Updated: Nov 1, 2018
By Murali Siddavatam (TipoTapp Founder and CTO)
Don’t know what “Serverless Architecture” is? Please check out my previous post What is Serverless to get the groundwork.
If you are all caught up and thirsty for a deeper dive into the definition of serverless architecture, you’re in the right place.
Serverless architecture has two essential and consistent characteristics: it’s an as-a-service model and it’s always API-first.
Serverless is by nature an as-a-service consumption model The introduction of cloud infrastructures enabled companies to become more efficient and cost-effective in their consumption of IT services.
IaaS and the entire as-a-service portfolio was a similar evolution, and it also helped level the playing field by giving smaller organizations affordable and instant access to the same suite of resources that enterprises had built and maintained and bogarted in-house.
Still, the core business logic for applications running in the cloud required virtual machines. But a serverless architecture like AWS lambda replaces the virtual machines and just runs the code.
So, a serverless architecture retains the same core philosophy of cloud-based, as-a-service IT, but it eliminates the complexities and concerns regarding, scaling, pricing, and compatibility. It’s a flat, straightforward model that leverages and integrates as-a-service solutions in a smarter way that works to the advantage of the user. They can engage any type of as-a-service offering—from database systems to caching to authentication programs—and not have to worry about compatibility or the type of code.
For the database layer, serverless architectures can engage cloud vendors on any part of the full spectrum of database-as-a-service plans, from fully managed to hands-on, and be sure that it stays in sync with their serverless architecture without interruption.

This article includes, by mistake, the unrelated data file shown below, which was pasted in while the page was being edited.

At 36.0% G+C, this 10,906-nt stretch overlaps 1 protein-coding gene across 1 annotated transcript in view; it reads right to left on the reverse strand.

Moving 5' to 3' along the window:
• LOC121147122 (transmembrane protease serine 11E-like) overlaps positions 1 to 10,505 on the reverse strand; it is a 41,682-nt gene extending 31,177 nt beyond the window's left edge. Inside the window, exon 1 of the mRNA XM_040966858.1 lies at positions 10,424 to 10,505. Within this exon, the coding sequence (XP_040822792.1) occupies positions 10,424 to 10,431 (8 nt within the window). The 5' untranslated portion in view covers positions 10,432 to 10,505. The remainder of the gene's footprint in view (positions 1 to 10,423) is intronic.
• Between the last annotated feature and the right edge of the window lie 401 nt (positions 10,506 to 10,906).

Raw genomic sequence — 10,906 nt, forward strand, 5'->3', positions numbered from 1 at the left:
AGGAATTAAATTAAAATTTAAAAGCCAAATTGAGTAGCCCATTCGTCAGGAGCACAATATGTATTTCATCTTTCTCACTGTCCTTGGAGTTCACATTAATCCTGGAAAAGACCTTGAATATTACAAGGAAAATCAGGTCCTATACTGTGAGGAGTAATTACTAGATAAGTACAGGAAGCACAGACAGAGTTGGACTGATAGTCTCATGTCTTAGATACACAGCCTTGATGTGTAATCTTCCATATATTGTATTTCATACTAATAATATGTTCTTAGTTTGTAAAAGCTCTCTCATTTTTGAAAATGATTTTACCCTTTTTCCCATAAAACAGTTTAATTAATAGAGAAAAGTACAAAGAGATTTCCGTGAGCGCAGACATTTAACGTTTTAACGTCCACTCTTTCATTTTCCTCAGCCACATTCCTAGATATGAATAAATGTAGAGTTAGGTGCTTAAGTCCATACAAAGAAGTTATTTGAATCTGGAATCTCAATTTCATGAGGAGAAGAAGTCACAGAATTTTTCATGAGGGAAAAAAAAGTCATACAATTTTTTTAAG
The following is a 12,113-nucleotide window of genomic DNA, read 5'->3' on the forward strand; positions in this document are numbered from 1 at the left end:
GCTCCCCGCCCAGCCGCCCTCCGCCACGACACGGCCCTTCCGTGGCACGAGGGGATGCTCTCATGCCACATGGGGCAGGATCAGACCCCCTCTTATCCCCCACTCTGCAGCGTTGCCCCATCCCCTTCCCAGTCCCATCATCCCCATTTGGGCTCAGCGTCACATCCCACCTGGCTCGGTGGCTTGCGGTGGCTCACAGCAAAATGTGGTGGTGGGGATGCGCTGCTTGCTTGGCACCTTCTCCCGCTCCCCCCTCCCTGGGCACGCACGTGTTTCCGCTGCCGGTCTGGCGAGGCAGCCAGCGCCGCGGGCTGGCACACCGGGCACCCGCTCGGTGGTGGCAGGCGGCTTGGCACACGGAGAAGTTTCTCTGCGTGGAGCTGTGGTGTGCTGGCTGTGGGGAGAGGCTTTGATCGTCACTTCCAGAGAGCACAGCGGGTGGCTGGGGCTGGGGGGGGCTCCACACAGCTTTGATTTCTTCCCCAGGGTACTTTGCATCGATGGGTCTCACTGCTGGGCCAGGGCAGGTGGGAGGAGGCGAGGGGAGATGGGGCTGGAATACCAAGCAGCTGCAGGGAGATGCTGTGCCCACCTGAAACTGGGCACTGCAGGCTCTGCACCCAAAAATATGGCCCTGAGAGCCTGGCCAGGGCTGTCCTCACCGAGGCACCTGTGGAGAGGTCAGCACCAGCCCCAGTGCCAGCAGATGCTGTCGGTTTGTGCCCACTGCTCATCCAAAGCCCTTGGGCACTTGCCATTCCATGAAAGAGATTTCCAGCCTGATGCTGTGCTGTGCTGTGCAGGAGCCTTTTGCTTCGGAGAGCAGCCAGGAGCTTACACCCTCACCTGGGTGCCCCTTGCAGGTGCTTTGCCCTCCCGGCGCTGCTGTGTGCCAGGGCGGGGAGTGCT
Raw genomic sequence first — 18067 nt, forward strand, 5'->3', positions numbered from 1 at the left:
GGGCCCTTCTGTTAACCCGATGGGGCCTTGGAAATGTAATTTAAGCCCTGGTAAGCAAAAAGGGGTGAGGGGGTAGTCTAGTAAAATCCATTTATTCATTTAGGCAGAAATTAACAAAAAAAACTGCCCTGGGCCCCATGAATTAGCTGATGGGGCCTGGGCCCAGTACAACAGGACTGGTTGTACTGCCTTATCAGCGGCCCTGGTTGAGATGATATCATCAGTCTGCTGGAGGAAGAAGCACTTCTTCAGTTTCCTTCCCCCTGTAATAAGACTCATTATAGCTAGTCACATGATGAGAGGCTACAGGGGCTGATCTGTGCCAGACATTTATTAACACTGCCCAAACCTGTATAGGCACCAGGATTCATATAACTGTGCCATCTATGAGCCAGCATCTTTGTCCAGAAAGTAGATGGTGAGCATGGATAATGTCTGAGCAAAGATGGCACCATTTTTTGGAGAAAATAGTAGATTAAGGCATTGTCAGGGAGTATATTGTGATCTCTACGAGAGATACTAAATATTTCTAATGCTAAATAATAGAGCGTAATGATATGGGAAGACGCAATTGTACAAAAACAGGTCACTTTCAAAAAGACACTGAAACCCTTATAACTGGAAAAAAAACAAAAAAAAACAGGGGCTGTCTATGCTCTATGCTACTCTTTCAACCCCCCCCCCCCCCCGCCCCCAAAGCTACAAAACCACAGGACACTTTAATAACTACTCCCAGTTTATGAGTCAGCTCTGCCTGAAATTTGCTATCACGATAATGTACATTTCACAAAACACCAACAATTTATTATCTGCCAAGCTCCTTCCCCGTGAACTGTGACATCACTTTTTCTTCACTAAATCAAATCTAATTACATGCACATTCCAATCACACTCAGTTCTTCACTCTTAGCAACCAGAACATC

For authentication procedures, serverless architectures can integrate Google or Facebook authentication and get reliable, top-tier, fully-integrated services without having to invest in reinventing the wheel or worry about their system falling short of increased demand.
Other layers of your web solutions may also require other Cloud PaaS services. Caching, for example, can be achieved using AWS MemCache service, and efficient search and complex querying can be achived using AWS CloudSearch, and so on.
Essentially, serverless architecture supports the modern way to operate in the digital world: accessing external as-a-service systems rather than building new capabilities from scratch, and democratizing the whole process so that every user has access to every solution. That includes version control systems, build and release management tools, provisioning solutions, and so on.
Serverless is always an API-first approach Solutions built on serverless architecture must have a clear API strategy in order to consume and expose APIs. This is particularly important for serverless web applications, as the client code running in browser should be interacting with the middleware layer in the backend via APIs using JSON as the transport layer format.
This API-first approach has several benefits:
The complete system is automatically accessible though APIs.
The front end is clearly decoupled from the back end, allowing changes to the user interface layer without needing to modify the core backend logic.
It ensures your applications are capable of consuming external APIs to integrate with other systems.
It allows other systems to invoke your solution APIs with simple authentication methods to support webhooks.
It ensures your solution can consume APIs upon a certain event within the solution.
In summary, serverless architectures should have no virtual machines to manage, should be fully API driven, and should delegate to external services wherever possible.
Did I miss any essential characteristics? Let me know!